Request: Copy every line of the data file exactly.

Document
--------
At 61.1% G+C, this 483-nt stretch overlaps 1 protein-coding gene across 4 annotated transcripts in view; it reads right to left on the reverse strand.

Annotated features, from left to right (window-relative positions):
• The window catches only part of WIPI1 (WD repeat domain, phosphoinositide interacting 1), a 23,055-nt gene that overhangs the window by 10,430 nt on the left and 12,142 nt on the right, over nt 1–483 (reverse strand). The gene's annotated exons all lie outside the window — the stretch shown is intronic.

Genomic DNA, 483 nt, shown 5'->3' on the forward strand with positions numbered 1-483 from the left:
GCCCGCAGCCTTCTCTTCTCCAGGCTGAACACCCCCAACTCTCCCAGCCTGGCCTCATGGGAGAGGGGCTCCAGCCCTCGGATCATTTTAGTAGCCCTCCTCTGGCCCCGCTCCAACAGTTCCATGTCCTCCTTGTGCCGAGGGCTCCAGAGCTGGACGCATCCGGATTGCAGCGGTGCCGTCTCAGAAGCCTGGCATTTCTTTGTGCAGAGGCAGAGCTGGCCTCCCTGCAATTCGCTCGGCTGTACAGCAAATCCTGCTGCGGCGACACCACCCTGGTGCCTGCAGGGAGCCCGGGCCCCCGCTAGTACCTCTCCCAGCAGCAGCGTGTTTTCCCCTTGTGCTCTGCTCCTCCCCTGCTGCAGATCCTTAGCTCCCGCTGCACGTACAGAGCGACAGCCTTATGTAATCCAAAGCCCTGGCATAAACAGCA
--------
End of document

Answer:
At 61.1% G+C, this 483-nt stretch overlaps 1 protein-coding gene across 4 annotated transcripts in view; it reads right to left on the reverse strand.

Annotated features, from left to right (window-relative positions):
• The window catches only part of WIPI1 (WD repeat domain, phosphoinositide interacting 1), a 23,055-nt gene that overhangs the window by 10,430 nt on the left and 12,142 nt on the right, over nt 1–483 (reverse strand). The gene's annotated exons all lie outside the window — the stretch shown is intronic.

Genomic DNA, 483 nt, shown 5'->3' on the forward strand with positions numbered 1-483 from the left:
GCCCGCAGCCTTCTCTTCTCCAGGCTGAACACCCCCAACTCTCCCAGCCTGGCCTCATGGGAGAGGGGCTCCAGCCCTCGGATCATTTTAGTAGCCCTCCTCTGGCCCCGCTCCAACAGTTCCATGTCCTCCTTGTGCCGAGGGCTCCAGAGCTGGACGCATCCGGATTGCAGCGGTGCCGTCTCAGAAGCCTGGCATTTCTTTGTGCAGAGGCAGAGCTGGCCTCCCTGCAATTCGCTCGGCTGTACAGCAAATCCTGCTGCGGCGACACCACCCTGGTGCCTGCAGGGAGCCCGGGCCCCCGCTAGTACCTCTCCCAGCAGCAGCGTGTTTTCCCCTTGTGCTCTGCTCCTCCCCTGCTGCAGATCCTTAGCTCCCGCTGCACGTACAGAGCGACAGCCTTATGTAATCCAAAGCCCTGGCATAAACAGCA